On March 22, 1775, Edmund Burke, an Englishman, described the American colonies in the following way:
In this character of the Americans, a love of freedom is the predominating feature which marks and distinguishes the whole . . . . This fierce spirit of liberty is stronger in the English colonies probably than in any other people of the earth; and this from a great variety of powerful causes . . . . (Speech on Conciliation with the Colonies.)
Benjamin Franklin viewed the cause for independence as almost a necessity, seeing the colonists as a new breed of person, far different from the English or Europeans in general, a rougher breed, fiercely independent and hardened by having to tame a new world. So, in the words of Thomas Jefferson in the Declaration of Independence, “it became necessary for one people to dissolve the political bands which have connected them with another, and to assume among the powers of the earth, the separate and equal station to which the laws of nature and nature’s God entitle them.”
Since that time, group after group after group of people who have come to this country have embodied the same spirit of fierce independence described by our founders and even the English who opposed them. Whether we are discussing European, Asian, or Latin American immigrants this has been true. Even African-Americans and Native-Americans, whose stories are vastly different from the traditional immigrant, embody this spirit. The American story is not simply the story of the greatest engine for economic prosperity the world has ever known, it is the story of people, hardened by difficulty and fiercely independent, fleeing where they were from and finding a welcome environment for their hard work, ingenuity, and perseverance to prosper.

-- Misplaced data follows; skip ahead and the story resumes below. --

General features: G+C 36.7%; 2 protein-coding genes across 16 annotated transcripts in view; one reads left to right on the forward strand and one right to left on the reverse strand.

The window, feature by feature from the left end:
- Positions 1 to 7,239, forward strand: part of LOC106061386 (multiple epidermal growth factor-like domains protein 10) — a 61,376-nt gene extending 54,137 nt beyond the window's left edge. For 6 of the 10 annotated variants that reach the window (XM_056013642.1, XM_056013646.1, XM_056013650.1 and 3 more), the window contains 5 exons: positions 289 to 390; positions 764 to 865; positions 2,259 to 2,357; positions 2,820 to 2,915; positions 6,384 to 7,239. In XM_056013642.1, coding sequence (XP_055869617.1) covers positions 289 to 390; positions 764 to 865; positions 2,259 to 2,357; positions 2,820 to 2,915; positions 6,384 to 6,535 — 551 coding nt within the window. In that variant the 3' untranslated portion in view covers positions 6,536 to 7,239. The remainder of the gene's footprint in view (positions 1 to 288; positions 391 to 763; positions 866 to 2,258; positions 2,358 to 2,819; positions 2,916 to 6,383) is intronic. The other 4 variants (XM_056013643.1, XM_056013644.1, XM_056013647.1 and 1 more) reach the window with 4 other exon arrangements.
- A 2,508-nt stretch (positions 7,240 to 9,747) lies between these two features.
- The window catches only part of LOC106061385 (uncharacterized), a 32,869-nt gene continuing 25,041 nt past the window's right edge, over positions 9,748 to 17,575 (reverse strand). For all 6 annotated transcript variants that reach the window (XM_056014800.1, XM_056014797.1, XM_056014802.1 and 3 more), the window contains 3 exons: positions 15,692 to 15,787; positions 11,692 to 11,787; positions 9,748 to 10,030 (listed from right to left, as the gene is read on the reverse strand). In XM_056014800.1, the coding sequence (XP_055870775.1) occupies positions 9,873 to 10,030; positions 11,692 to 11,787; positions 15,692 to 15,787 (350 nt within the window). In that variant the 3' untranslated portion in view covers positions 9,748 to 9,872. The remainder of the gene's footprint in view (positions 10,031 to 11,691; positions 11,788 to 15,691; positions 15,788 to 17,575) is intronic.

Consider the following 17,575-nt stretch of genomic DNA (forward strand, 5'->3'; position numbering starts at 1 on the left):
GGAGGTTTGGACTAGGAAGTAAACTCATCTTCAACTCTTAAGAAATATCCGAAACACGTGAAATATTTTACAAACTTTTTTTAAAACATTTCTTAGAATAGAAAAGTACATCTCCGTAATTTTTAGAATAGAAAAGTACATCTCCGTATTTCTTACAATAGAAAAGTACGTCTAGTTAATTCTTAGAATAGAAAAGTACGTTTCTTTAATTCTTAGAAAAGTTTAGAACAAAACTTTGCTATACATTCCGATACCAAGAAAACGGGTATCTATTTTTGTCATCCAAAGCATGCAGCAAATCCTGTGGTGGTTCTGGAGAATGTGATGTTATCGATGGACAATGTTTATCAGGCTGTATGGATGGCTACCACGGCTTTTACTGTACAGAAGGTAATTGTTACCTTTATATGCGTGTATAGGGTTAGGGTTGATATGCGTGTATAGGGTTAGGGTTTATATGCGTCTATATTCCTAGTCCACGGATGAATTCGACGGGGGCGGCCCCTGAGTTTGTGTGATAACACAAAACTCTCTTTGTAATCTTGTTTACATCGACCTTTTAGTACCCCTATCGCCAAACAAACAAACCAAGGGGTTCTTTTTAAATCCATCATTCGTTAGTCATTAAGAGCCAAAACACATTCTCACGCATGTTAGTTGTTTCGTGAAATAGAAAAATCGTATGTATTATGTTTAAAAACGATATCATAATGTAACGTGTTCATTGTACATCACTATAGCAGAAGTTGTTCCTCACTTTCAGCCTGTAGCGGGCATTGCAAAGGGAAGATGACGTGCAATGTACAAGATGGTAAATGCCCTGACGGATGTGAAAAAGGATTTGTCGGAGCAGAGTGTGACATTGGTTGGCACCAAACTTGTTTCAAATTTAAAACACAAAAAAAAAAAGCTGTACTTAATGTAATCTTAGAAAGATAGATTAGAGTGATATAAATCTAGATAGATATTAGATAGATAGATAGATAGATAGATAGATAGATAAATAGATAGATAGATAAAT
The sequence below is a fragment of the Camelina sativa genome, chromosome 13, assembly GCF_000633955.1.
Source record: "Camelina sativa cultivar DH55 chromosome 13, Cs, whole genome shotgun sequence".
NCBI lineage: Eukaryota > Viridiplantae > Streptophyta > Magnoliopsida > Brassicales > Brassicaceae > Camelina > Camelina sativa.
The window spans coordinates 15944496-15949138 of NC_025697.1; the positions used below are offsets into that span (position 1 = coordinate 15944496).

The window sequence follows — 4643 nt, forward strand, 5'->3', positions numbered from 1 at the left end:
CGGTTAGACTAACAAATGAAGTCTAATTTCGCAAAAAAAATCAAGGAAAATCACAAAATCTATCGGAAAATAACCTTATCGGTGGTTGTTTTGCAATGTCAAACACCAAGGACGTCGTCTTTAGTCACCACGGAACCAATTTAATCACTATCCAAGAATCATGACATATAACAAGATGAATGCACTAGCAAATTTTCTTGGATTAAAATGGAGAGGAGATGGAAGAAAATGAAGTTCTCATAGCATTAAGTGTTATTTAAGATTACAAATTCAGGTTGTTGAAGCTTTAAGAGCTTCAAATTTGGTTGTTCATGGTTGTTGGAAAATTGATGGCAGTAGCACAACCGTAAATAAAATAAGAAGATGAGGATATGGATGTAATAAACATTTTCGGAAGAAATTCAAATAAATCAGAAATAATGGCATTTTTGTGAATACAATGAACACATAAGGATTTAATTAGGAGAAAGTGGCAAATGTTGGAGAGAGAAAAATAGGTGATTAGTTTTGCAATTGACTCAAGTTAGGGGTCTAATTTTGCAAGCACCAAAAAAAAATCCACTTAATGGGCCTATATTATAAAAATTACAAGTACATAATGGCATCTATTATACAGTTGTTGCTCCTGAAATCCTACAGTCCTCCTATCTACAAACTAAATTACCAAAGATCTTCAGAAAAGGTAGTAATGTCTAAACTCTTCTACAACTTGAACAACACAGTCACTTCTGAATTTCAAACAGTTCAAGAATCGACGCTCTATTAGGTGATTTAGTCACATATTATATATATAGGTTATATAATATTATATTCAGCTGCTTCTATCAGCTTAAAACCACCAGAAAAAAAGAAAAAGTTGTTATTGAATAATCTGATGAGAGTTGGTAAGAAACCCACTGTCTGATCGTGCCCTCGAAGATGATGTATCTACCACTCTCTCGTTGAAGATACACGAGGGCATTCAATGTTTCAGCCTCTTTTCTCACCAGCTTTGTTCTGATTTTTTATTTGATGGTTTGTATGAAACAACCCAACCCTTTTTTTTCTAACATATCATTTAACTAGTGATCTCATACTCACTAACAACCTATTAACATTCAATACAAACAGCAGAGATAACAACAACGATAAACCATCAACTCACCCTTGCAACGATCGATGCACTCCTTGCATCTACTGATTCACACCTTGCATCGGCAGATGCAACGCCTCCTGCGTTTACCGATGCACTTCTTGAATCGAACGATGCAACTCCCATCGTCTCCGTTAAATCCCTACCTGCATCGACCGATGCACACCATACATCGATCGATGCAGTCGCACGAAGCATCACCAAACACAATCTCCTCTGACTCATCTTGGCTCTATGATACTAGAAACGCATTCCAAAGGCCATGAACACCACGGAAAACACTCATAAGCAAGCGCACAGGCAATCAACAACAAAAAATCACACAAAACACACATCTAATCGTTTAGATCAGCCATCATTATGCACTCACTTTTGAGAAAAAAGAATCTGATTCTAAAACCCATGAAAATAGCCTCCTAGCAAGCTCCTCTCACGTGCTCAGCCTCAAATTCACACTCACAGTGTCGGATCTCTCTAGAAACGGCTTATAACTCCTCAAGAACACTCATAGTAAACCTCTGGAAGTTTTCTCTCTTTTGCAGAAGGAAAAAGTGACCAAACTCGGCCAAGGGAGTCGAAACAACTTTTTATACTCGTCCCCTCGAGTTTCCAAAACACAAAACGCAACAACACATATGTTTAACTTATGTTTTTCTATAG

A great deal of news today centers on illegal immigration. The political left accuses the right of wanting to deport or keep out all illegal immigrants, because the right emphasizes border security and control. The political right accuses the left of wanting simply to grant amnesty to these immigrants so that the left can obtain millions of additional Democratic voters, because, according to the right, the left does not care enough about securing the border. As with any political debate, the accusations of bad intentions, as well as predictions of dire consequences if the other side wins, go on and on and on. Meanwhile, over 10 million people are here illegally and participating only in the underground economy, and our border, in the post-911 terrorism era, apparently is not very effective at keeping that number at even a reasonably low level.
What is missing from all of this partisan wrangling is a recognition that the spirit of those who have come to America in the latest waves of immigration, albeit illegally, embody the same spirit of fierce independence and rugged individualism that has always been at the heart of America’s greatness. Sure, occasionally, one of our politicians will make the statement, “We are a nation of immigrants!” This is just self-serving and meaningless. First, it is simply not true. Doesn’t that statement deny the relevance of African Americans and Native Americans to the American story, since they could hardly be called “immigrants,” or are they to be excluded from the American story because they were in large part its victims? And even if it were true, does that tell us anything? All countries are nations of immigrants—it all depends on how far back in time you want to search. All nations are a result of migrations of people, from Africa and Asia in the earliest days, and from Europe in later days. The phrase, “We are a nation of immigrants,” says nothing about America.